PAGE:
The Veterinary record 11/2001; 149(15):443-9. · 1.80 Impact Factor
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    ABSTRACT: Onchocerciasis is a debilitating parasitic infection caused by the filarial nematode Onchocerca volvulus. Infections are chronic, and persistence of the parasites for several years argues for highly adapted mechanisms of immune evasion. Due to the restricted host repertoire of O. volvulus, we have used the cattle parasite Onchocerca ochengi to investigate the nature of immunomodulation underpinning these long-term infections. Cattle were infected with a single inoculation of 350 infective-stage larvae under laboratory conditions (n = 6). Intradermal nodules containing immature adult worms were detected from 110 days postinfection, and microfilariae in skin were detected from day 280 postinfection. Parasite-specific responses during early infection were nonpolarized with respect to the major Th cytokines (interleukin-4 [IL-4], IL-2, and gamma interferon [IFN-gamma]) produced by antigen-stimulated peripheral blood mononuclear cells (PBMC) or serum antibody isotypes. Antigen-induced proliferation of PBMC peaked shortly after exposure and remained high during the prepatent infection. As the parasites matured and animals developed patent infections, there was a profound down-regulation of lymphoproliferation, accompanied by sharp falls in the expression of both IL-4 and IFN-gamma and a gradual decline in IL-2. Levels of immunoglobulin G2 (IgG2) fell, while those of IgG1 remained high. We conclude that neither a classical Th2 response nor a simple Th1-to-Th2 switch is sufficient to explain the immunomodulation associated with patent Onchocerca infections. Instead, there is an initial Th0 response, which matures into a response with some, but not all of the features of a Th2 response. The natural host-parasite relationship of O. ochengi in cattle may be useful as both a descriptive and predictive tool to test more refined models of immunomodulation in onchocerciasis.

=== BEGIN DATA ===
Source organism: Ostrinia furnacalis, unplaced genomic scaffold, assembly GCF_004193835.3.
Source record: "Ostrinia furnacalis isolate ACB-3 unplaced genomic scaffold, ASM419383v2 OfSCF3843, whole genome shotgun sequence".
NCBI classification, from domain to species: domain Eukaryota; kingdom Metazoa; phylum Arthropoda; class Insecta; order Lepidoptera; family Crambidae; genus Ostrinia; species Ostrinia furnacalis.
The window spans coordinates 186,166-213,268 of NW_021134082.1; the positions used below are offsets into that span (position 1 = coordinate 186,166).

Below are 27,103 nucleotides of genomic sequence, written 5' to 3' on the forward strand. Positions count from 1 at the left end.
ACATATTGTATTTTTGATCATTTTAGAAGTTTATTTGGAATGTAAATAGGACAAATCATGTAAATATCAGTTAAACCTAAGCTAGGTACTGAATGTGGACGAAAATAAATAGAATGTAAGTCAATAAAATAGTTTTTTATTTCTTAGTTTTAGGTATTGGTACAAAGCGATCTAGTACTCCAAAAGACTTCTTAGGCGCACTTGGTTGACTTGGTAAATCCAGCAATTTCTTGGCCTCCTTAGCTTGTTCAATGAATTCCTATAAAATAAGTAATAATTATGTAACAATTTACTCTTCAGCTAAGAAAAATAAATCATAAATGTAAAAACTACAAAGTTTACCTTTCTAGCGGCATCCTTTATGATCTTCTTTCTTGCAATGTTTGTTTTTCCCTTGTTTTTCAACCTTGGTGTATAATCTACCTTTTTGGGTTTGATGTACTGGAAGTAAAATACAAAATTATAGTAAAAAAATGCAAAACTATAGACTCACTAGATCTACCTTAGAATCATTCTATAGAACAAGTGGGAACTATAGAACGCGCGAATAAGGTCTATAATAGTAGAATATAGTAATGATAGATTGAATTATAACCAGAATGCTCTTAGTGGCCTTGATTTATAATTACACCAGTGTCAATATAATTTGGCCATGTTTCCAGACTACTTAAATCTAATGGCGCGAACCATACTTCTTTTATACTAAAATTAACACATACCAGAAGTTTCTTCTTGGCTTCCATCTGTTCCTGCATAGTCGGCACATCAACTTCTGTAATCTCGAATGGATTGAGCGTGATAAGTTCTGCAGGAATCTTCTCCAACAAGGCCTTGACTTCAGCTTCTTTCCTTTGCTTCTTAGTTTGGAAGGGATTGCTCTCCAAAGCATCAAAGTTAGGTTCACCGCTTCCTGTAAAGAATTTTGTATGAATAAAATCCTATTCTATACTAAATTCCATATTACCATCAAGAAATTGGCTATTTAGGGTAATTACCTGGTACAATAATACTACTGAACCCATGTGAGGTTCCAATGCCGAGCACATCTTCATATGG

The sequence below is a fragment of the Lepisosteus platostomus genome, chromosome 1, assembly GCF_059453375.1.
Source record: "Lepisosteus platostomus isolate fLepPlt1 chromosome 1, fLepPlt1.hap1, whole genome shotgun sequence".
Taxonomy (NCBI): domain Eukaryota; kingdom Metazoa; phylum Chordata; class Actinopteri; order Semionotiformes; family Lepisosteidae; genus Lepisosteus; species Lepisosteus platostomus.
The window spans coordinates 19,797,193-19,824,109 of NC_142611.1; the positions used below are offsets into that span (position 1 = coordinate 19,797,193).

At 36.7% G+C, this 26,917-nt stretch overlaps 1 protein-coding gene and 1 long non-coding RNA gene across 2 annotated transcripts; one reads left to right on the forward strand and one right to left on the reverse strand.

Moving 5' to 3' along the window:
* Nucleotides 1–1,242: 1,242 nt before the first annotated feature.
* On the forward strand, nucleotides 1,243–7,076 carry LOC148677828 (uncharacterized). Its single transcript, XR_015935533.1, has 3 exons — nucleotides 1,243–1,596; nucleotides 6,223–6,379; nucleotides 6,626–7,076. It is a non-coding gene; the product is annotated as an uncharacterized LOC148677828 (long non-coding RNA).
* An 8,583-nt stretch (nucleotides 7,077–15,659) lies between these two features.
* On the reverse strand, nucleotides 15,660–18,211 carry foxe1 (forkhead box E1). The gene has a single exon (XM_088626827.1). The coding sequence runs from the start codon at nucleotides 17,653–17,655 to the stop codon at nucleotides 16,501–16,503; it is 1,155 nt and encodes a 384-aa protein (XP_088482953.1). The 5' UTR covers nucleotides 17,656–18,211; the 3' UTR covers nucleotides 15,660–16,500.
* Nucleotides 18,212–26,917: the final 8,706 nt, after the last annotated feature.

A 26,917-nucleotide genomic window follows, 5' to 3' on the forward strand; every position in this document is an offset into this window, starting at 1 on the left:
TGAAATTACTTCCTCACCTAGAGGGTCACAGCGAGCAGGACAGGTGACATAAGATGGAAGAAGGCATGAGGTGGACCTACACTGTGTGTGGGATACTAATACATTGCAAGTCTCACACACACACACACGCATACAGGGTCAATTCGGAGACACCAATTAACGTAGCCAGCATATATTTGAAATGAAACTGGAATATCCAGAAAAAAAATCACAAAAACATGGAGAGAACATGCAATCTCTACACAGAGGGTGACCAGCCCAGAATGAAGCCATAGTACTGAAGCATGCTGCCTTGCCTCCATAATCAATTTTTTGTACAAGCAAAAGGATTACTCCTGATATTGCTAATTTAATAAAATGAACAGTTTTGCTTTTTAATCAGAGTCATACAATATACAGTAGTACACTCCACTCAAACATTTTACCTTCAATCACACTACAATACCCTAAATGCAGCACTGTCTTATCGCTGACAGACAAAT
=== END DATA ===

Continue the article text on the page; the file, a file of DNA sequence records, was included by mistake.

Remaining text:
Infection and Immunity 08/2001; 69(7):4313-9. · 4.07 Impact Factor
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    ABSTRACT: Three studies were conducted to investigate the transmission of Neospora caninum between cattle by the oral route. In the first study, six calves were dosed with 10(7)N caninum tachyzoites (NC LivB1) in colostrum and/or milk replacer on four occasions. In the second study, two calves and two cows were fed placental tissues from N caninum -infected cows, and, in the third study, seven uninfected calves were fostered onto N caninum -infected dams. In the first study, all six calves developed antibody responses and five calves developed antigen-specific lymphoproliferation responses, including two calves initially challenged at 1 week of age. No evidence of N caninum infection was found in the brain or heart of these calves by histology or polymerase chain reaction (PCR). In the second and third studies, there was no evidence of N caninum infection in any of the calves and cows. The results confirm that calves up to 1 week of age can be experimentally infected via the oral route, but suggest that this is not an important natural route of transmission for N caninum between cattle.
    Research in Veterinary Science 05/2001; 70(2):163-8. · 1.77 Impact Factor